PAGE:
Professor Marshall argued a ‘growing numbers of GPs’ are deciding to work privately across the country, ‘not just in big metropolitan areas’.
He added: ‘That worries me greatly because the fundamental principle of the NHS around open access to all, irrespective of [one’s] ability to pay, is such an important principle to my mind.
‘It is such an important part of what’s important to us as a set of values as a country that I worry about it greatly. So yes, I am worried.’
Only children, pregnant women, new mothers and those on benefits are eligible for free dental treatments on the NHS.
Everyone else faces paying at least £23.80 for NHS routine check-up, diagnosis and advice, as well as emergency care.
If they go privately, a check-up can cost up to £120, while fillings cost up to £175 and tooth extraction is as high as £370.
More patients have been forced to go private as dental surgeries close their doors to NHS patients, saying it is no longer financially viable to offer procedures at health service rates.
Nearly 90 per cent of practices in England are now not taking on new patients.
Patients have been known to call up to 40 practices to find an NHS dentist taking on new patients.
Health chiefs unveiled plans this week to ease the dentist appointments crisis, which will see patients wait for up to two years between check-ups, rather than six months.
It comes as patient satisfaction with general practice has fallen across the board. A poll of 700,000 people with long-term health conditions in England found that only 72 per cent of patients reported a good experience with their surgery (shown in map)
The survey also found that more than half of patients (55 per cent) who needed an appointment in the 12 months to April failed to secure one, up from 42 per cent the previous year. The main reason for a quarter of patients was that it was too difficult to book one, while a fifth said they did not want to burden the NHS
In another move designed to ease pressure on dentists, dental therapists will now be allowed to carry out fillings and a range of treatments.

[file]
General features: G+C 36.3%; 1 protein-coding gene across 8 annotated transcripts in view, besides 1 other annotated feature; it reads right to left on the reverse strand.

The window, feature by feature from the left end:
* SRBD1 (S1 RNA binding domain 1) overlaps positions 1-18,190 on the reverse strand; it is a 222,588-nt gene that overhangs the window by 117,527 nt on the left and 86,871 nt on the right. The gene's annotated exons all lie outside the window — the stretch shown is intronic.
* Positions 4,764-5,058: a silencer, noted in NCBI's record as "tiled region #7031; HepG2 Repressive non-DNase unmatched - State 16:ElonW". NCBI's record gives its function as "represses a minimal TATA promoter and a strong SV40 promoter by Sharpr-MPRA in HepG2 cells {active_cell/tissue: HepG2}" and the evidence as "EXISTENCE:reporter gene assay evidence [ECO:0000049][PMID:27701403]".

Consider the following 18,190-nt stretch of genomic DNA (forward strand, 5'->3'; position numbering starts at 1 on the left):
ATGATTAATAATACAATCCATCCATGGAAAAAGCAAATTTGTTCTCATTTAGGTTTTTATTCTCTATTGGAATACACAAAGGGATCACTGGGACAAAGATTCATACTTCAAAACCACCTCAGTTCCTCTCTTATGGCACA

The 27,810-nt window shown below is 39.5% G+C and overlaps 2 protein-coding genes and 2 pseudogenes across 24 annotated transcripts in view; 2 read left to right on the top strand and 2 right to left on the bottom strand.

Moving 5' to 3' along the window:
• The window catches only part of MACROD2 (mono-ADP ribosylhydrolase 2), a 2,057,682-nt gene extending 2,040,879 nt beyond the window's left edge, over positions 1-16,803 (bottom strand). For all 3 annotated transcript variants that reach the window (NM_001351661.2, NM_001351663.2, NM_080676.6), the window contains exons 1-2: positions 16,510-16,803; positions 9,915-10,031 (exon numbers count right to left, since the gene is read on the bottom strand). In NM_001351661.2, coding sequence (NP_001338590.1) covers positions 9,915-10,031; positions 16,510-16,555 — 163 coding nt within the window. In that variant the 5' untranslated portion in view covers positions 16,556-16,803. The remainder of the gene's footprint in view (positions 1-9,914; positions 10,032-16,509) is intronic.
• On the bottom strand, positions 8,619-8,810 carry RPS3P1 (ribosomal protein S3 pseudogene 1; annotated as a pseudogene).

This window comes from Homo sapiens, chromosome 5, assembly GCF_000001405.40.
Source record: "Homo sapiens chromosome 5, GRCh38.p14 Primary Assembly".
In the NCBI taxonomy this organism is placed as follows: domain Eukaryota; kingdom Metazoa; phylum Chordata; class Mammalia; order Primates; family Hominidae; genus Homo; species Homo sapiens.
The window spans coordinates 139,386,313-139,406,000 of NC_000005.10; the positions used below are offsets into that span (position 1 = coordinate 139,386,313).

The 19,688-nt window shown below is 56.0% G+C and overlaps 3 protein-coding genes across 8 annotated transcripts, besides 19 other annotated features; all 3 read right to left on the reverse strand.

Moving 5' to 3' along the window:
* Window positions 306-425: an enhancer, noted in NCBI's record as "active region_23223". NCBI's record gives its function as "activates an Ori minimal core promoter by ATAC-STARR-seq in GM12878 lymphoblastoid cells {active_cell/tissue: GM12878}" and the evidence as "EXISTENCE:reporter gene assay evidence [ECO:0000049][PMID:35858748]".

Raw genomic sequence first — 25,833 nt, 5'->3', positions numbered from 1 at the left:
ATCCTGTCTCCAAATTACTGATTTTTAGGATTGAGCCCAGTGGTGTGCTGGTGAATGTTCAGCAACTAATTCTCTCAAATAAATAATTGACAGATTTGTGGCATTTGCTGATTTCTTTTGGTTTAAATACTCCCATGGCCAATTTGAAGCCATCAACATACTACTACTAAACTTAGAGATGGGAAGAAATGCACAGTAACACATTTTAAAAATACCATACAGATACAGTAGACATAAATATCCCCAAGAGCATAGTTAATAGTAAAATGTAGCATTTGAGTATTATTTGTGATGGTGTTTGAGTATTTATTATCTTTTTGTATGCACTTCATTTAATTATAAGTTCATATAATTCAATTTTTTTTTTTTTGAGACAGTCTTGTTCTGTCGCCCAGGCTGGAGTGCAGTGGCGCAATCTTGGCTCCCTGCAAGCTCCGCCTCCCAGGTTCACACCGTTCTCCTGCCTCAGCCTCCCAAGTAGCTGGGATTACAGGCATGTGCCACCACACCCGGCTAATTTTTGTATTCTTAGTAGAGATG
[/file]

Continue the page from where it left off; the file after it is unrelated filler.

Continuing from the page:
Under previous guidance therapists, only trained to do routine work, had to wait for instructions on how to treat patients.
Dentists have also been told to publish up-to date info on whether they accept new NHS patients.
Speaking at the Policy Exchange event, Jacob Lant, head of policy, public affairs and research at Healthwatch England warned that general practice would follow in the footsteps of dentistry if patients were no longer linked to a practice.
He said: ‘In 2006, we ended the idea that you have your dental practice. So you’re not registered at a dentist the same way you are with a GP.
‘You can theoretically go anywhere. But that then makes access much trickier.
‘If we ever break the relationship between the patient and their GP practice we could definitely end up in the same place as we are with dentistry.’
It comes as patient satisfaction with general practice has fallen across the board.
A poll of 700,000 people with long-term health conditions in England found that more than half of patients (55 per cent) who needed an appointment in the 12 months to April failed to secure one, up from 42 per cent the previous year.
The main reason for a quarter of patients was that it was too difficult to book one, while a fifth said they did not want to burden the NHS.
Patients struggled to see a GP for check-ups, treatment and drug reviews during the pandemic as surgeries switched the majority of consults to phone and video.